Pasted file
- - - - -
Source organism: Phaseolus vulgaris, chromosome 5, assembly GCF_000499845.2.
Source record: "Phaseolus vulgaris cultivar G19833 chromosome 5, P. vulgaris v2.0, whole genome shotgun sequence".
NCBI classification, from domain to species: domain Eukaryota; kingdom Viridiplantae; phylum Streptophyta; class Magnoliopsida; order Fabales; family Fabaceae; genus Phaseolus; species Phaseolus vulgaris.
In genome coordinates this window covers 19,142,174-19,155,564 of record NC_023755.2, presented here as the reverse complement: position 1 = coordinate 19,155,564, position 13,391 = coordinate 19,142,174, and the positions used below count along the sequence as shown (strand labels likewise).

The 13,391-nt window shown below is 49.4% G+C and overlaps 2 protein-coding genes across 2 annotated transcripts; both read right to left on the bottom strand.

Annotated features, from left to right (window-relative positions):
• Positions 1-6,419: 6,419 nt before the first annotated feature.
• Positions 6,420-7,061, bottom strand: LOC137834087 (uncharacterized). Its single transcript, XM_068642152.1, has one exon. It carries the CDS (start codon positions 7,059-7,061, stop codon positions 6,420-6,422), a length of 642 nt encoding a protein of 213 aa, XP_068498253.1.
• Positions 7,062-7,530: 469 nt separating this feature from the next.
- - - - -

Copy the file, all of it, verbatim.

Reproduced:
Source organism: Phaseolus vulgaris, chromosome 5, assembly GCF_000499845.2.
Source record: "Phaseolus vulgaris cultivar G19833 chromosome 5, P. vulgaris v2.0, whole genome shotgun sequence".
NCBI classification, from domain to species: domain Eukaryota; kingdom Viridiplantae; phylum Streptophyta; class Magnoliopsida; order Fabales; family Fabaceae; genus Phaseolus; species Phaseolus vulgaris.
In genome coordinates this window covers 19,142,174-19,155,564 of record NC_023755.2, presented here as the reverse complement: position 1 = coordinate 19,155,564, position 13,391 = coordinate 19,142,174, and the positions used below count along the sequence as shown (strand labels likewise).

The 13,391-nt window shown below is 49.4% G+C and overlaps 2 protein-coding genes across 2 annotated transcripts; both read right to left on the bottom strand.

Annotated features, from left to right (window-relative positions):
• Positions 1-6,419: 6,419 nt before the first annotated feature.
• Positions 6,420-7,061, bottom strand: LOC137834087 (uncharacterized). Its single transcript, XM_068642152.1, has one exon. It carries the CDS (start codon positions 7,059-7,061, stop codon positions 6,420-6,422), a length of 642 nt encoding a protein of 213 aa, XP_068498253.1.
• Positions 7,062-7,530: 469 nt separating this feature from the next.